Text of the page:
Email, SMS messages and phone calls are popular methods. These methods work in similar ways. The aim is to trick you into installing hostile programs (Malware) and giving the scammer your personal details, log-on information or access to your computer. Such attempts are known as phishing or spear phishing. Some scams may appear genuine.
If you receive a message, email or phone call that seems appealing and tries to convince you to do something, you should assess the characteristics of the message before either replying, clicking on that link, opening an attachment or answering personal questions.
Here’s a quick summary of the key points that can be used to reduce the risk and protect yourself from scam emails:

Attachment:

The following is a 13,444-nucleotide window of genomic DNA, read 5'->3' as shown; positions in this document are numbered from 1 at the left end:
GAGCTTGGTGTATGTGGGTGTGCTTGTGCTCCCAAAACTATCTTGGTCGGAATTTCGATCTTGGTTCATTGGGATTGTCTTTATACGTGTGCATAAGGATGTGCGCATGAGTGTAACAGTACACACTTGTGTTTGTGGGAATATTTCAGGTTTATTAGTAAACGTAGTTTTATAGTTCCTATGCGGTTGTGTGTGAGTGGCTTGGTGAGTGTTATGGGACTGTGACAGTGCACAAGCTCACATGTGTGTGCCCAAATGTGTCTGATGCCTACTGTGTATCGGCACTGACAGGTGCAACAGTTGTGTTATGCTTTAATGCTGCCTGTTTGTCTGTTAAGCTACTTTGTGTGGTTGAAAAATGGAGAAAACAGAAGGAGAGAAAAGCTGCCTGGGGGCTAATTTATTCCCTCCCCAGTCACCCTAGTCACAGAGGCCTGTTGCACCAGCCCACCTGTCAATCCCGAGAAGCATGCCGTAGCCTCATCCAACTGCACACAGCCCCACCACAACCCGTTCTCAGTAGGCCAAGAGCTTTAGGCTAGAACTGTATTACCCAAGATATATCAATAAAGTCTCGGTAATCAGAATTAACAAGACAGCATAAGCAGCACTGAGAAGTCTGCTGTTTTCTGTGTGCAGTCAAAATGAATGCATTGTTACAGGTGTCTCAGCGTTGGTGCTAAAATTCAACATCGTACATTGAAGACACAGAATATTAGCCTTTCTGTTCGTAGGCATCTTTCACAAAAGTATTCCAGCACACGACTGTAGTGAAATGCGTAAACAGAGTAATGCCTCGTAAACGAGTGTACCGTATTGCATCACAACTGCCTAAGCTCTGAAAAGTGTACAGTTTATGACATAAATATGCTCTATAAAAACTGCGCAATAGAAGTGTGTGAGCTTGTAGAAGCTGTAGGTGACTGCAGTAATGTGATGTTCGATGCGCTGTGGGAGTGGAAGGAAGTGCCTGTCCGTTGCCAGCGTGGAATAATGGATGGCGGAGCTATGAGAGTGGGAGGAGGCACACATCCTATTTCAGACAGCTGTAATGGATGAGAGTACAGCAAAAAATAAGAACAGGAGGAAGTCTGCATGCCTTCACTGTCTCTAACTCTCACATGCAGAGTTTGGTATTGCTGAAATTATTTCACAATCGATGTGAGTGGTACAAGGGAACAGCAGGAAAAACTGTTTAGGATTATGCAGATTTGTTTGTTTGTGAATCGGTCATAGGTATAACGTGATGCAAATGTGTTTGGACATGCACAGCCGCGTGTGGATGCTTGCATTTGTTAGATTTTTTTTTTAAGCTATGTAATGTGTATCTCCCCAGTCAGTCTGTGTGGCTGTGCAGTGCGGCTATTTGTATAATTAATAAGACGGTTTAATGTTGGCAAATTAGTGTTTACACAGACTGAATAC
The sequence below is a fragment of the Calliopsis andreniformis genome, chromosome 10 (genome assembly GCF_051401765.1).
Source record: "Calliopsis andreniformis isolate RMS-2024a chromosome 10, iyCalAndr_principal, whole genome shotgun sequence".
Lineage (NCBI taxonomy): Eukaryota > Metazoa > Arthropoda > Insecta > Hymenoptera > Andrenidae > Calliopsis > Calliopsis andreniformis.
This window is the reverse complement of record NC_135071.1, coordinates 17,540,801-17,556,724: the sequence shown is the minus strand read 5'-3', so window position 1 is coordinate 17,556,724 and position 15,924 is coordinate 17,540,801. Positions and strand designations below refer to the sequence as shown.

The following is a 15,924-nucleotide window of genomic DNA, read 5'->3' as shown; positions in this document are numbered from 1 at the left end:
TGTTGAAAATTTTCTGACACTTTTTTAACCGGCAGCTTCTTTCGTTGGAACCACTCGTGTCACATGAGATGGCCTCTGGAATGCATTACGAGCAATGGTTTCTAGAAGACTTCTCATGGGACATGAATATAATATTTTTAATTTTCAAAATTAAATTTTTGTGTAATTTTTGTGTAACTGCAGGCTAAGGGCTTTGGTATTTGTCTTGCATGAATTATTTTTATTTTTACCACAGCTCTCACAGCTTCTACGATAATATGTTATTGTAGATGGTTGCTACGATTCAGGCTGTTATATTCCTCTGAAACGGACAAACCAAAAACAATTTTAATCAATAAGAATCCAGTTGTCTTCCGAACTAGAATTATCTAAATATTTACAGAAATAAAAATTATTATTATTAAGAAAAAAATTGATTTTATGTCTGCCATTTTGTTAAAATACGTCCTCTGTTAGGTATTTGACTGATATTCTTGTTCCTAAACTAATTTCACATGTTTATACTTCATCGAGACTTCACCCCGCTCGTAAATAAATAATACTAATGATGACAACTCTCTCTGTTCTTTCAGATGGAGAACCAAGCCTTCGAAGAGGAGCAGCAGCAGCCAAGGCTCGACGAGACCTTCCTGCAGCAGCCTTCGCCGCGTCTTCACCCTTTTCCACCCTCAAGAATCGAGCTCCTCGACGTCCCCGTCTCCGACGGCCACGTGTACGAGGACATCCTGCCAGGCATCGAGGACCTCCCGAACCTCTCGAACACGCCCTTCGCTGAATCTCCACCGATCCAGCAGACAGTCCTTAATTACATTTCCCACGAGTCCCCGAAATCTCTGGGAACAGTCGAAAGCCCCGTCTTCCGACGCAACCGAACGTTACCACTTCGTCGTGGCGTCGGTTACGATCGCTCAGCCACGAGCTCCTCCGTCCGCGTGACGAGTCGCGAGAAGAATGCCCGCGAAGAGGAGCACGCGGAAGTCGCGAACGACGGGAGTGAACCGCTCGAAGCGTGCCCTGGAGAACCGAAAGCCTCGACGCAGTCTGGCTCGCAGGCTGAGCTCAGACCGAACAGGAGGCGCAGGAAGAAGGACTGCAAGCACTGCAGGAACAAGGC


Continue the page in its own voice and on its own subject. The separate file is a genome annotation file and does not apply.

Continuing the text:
- Treat unsolicited emails or emails from unknown sources with caution and do not reply to them.
- Do not open suspicious texts or click on links or attachments in emails received from unknown or unexpected sources.
- Never provide information such as passwords, tax file numbers or bank account details via email links.
- You can contact an organisation by phone to check whether an email is legitimate.
What to do if you think you may have been scammed
Contact your bank. If you think you may have sent money or personal banking details to a scammer, contact your bank immediately.
Seek advice and support for scams that impersonate Services Australia brands like Centrelink, Child Support, Medicare and myGov. If you have given personal information to a scammer pretending to be any of these brands, contact the Services Australia Scams and Identity Theft help desk on 1800 941 126 or email reportascam [at] servicesaustralia.gov.au.
Recover your identity. If you think you’ve been the victim of identity theft, act quickly. For advice, contact IDCARE on 1300 432 273 or use their free Cyber First Aid Kit to help you work out what to do.
For additional information and to report scams go to: